But don’t forget about cabbage as an option for a base. There are a ton of health benefits of cabbage, but most importantly, Cabbage has more vitamin C than oranges do per serving, is high in fiber and helps with brain function because of it’s high iodine content. The texture is thicker and hardier than lettuce and has a great distinct flavor which pairs well with ingredients you might not expect to find in a salad.

The recipe below combines three unique flavors, giving the salad an Asian flair that pairs well with fish or chicken dishes, like seafood empanadas or chicken empanadas. Enjoy it with a glass of white wine and tell me your thoughts.

Purple Cabbage & Green Bean Salad Ingredients

  • 1/2 head red cabbage
  • 1 cup green beans, ends removed
  • 4 cloves garlic, minced.
  • Salt and pepper to taste
  • A splash of sesame oil
  • Toasted sesame seeds
  • Juice from one Lemon

Purple Cabbage & Green Bean Salad Directions

  1. Thinly slice the cabbage until you have a pile of shreds similar to coleslaw. Place into a large glass or wooden bowl.
  2. In a small pot with boiling water, blanch the grean beans for 2 minutes and then plunge into an ice bath to stop the cooking.
  3. Then slice the green beans thinly into rounds and place in the mixing bowl with the cabbage.
  4. Add the remaining ingredients, toss until evenly coated and refrigerate for 30 minutes to 3 hours.

Cheap Recipe – Coconut Aphrodisiac Fish Soup

This coconut soup is a variation of a recipe I had seen a long time ago that included peanut butter and was more of an Indian-influenced dish, but for this one I wanted a cheap recipe that could be prepared in a short amount of time.

One thing I learned recently, is that some believe coconut to be a mild aphrodisiac. This being said, I think we know why piña coladas have become so popular. I will be sure to add more coconut to my recipes however possible.

One way to make cheap coconut milk is to buy the dried coconut flakes and make the milk by reconstituting it. The canned variety can range in price anywhere from $1.00 to $2.50 for 14oz. The flakes range in price from $.50-$1.00 for a bag of roughly 2 cups.

Basically, what you need is 2 cups of boiling water for every 1 cup of coconut flakes. Place boiling water and coconut flakes in a blender and blend on high for 30 seconds to 1 minute, let rest for 4 minutes and then blend again for 30 seconds to 1 minute. Then strain the mixture through a fine mesh strainer or sieve, catching the liquid and discarding the flakes, and you’ve got coconut milk.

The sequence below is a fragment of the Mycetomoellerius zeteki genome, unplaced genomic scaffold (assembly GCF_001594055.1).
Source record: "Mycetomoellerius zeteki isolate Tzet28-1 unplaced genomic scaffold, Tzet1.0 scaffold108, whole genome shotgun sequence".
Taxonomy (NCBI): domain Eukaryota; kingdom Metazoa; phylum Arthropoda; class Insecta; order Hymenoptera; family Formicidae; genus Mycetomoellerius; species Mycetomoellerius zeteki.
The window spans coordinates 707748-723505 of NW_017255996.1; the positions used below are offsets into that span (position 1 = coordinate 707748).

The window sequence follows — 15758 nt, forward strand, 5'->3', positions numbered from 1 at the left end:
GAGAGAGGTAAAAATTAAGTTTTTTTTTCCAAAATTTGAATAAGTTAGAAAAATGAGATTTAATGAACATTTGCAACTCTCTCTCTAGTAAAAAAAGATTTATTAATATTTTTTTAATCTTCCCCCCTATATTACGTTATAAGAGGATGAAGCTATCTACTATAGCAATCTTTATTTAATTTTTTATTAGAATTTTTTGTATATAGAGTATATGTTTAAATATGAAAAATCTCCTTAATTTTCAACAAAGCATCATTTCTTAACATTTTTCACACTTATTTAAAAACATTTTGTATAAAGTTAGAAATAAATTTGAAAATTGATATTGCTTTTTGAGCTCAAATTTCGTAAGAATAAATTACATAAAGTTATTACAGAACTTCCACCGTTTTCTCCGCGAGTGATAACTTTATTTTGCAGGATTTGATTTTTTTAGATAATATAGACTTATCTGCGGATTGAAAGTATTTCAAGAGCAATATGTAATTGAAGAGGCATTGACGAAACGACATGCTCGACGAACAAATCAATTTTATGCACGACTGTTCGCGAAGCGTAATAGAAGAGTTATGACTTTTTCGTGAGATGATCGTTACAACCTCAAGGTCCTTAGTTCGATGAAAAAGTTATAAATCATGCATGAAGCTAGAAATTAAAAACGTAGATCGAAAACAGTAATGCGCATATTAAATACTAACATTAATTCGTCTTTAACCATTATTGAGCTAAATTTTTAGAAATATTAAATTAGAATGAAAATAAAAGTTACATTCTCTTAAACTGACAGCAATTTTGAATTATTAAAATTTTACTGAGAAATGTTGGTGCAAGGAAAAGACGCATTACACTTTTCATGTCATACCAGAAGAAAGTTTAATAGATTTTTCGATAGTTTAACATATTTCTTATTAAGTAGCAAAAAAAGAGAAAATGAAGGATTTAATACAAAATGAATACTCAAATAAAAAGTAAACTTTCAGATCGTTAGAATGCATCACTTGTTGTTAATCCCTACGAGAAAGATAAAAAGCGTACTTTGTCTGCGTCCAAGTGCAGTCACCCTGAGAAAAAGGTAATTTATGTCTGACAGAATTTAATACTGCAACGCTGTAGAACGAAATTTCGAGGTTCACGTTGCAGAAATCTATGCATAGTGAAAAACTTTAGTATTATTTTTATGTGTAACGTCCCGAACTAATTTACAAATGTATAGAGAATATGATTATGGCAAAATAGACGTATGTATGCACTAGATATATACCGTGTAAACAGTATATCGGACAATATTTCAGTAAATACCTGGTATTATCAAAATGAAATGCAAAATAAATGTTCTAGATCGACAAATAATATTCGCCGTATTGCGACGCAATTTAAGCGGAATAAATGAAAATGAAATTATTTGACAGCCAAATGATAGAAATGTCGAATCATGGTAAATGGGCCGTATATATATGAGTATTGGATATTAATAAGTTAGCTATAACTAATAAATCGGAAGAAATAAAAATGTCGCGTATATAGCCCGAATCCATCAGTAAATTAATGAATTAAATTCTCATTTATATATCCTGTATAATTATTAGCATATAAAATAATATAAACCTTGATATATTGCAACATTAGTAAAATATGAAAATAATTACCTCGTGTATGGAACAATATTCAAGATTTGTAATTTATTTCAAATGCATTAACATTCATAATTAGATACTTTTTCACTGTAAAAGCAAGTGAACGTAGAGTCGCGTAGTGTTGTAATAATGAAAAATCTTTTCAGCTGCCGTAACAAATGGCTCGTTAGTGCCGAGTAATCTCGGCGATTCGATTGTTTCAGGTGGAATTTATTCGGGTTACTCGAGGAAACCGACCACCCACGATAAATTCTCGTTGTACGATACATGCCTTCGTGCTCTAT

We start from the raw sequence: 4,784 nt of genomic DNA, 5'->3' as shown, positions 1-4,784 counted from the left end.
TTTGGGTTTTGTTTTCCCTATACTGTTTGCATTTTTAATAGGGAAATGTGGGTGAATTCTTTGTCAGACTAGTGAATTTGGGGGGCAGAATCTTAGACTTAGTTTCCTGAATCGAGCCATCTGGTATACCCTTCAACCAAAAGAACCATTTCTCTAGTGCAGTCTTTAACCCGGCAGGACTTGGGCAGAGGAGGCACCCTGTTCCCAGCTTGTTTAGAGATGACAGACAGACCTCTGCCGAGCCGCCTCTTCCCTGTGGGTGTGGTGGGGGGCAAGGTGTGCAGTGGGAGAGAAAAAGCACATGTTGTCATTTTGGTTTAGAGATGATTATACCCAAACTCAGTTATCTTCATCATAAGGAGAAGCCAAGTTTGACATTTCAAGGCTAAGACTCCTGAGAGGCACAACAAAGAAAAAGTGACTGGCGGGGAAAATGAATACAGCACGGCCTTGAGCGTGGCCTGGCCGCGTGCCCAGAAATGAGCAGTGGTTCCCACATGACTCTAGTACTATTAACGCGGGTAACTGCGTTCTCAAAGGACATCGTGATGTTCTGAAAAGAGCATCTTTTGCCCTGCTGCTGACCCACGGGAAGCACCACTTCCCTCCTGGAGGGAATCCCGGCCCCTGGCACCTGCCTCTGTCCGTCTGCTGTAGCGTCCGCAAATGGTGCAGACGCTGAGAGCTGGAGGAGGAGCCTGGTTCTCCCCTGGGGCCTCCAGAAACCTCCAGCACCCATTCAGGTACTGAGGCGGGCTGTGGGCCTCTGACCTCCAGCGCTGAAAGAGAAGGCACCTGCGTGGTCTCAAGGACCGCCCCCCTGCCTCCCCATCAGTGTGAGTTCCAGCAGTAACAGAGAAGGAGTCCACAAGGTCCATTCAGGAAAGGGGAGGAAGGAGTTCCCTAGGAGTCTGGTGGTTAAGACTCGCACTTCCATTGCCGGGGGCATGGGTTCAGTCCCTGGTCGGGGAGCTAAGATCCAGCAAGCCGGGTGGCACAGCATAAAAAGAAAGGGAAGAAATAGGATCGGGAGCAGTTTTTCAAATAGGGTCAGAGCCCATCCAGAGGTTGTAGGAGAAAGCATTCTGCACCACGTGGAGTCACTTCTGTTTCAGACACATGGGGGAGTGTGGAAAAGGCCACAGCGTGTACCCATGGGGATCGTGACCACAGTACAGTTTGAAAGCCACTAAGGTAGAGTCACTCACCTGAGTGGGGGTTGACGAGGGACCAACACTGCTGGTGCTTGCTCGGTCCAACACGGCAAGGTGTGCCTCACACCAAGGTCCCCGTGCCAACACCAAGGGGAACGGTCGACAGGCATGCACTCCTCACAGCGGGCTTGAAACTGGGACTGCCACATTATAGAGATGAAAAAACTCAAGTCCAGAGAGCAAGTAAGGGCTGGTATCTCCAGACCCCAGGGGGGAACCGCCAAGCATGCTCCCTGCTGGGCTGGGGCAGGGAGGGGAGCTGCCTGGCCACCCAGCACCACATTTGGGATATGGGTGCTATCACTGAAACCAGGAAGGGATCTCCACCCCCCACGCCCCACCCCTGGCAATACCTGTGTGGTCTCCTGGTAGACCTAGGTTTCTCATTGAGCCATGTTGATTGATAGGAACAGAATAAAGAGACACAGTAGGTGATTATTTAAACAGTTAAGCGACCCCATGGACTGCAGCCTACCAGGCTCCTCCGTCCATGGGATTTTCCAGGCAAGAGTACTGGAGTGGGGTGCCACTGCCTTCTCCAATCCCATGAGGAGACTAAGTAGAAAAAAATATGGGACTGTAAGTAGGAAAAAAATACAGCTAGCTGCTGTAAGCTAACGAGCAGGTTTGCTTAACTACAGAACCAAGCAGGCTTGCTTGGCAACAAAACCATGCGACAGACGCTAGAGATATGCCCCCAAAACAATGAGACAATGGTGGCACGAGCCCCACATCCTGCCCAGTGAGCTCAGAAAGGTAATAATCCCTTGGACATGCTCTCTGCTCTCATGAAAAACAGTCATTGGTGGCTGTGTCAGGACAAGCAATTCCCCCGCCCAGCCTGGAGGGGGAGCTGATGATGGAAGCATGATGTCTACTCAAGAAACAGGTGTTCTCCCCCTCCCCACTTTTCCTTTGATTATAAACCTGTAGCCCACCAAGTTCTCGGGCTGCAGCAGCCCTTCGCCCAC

While there are certain recipes that call for the extra thick and fatty coconut milk, sometimes I prefer a light version of coconut milk, which is when I use this method. This is a good alternative to the canned stuff, but sometimes you need the real deal. However, for this recipe, I used chicken broth as well, so the coconut milk is used to supplement the flavor and add a tropical flavor, thus the re-constituted process works well.

Here is the soup recipe, which was great for a Saturday lunch. It serves four large portions or six medium-sized portions that could compliment a nice salad or sandwich.

Coconut Aphrodisiac Fish Soup Ingredients

  • 1 ½ inch of ginger, minced
  • 3 garlic cloves
  • 2 peeled tomatoes (without seeds)
  • 1 sliced onion
  • ½ diced bell pepper
  • 1 cup of water
  • Himalayan salt
  • black pepper
  • 3 Cups of Chicken Stock
  • 1 Can (400 ml) of coconut milk
  • A bunch of fresh thyme
  • 1 Habañero chili
  • 1 cooked carrot and potato cut into medium pieces.
  • 1 lb of fresh white fish (we used Tilapia) cut into big chunks.

Coconut Aphrodisiac Fish Soup Directions

  1. In a large pot, add the coconut oil, minced ginger, garlic, onion, tomato and bell pepper.
  2. Saute for 1-2 minutes until the veggies are fragrant.
  3. Add chicken broth and allow to cook for about 10 minutes.
  4. Using a submersion blender, blend the soup mixture.
  5. Stir in coconut milk, salt, pepper, carrot, potato, bundled thyme and habañero pepper. Let cook until carrots and potatoes are soft, about 12 minutes.
  6. Finally, add the fish and allow to cook for 3 minutes before removing the pot from the heat
  7. Remove the thyme and serve hot

Cheap Salad – Broccoli with Orange Peel and Cashews

This is a great cheap vegan salad that was inspired by a recipe book created by a naturopathic doctor here in Costa Rica. The photos were nice in the ebook, but the recipes didn’t always call for the correct ratios or explain the directions very well. This could be a matter of translation issues but I decided only to ever use the book as a guide for myself. My first clue was that several recipes called for an insane amount of raw garlic, and believe me I love garlic, but I could tell it would have ruined the dish.

Salads are always a favorite of mine probably because of the rich, fresh taste of raw produce and the chance to play around with dressings. Plus, my husband and I have been on a broccoli kick as of late, which has shaped our dinners quite a bit. It isn’t unusual for us to cut up a head of fresh broccoli, steam it and throw some olive oil, garlic, herbs, salt and pepper and just down it for a full meal. So, when I found this recipe for a broccoli salad, I was hooked. It reminded me of a previous post of a roasted broccoli pasta salad, which I love and make frequently.

So, here is the adapted recipe. It’s easy, quick and delicious so don’t hesitate to make it and let us know what you think. Is it better than the broccoli pasta salad?

Broccoli Salad with Orange Peel and Cashews

Ingredients

  • 1 fresh broccoli head cut into florets
  • Zest from one orange
  • 2 cloves of finely chopped garlic
  • 1 Tsp of red pepper flakes
  • Toasted cashews
  • 1 Tbsp olive oil
  • Himalayan (or sea) salt and pepper to taste
  • juice from 1 large lemon or 1 small lime

Directions

  1. Heat a medium-sized pot to boiling and quickly blanch the broccoli for 1 minute and then plunge into an ice bath.
  2. Toss broccoli in a large bowl with the remaining ingredients.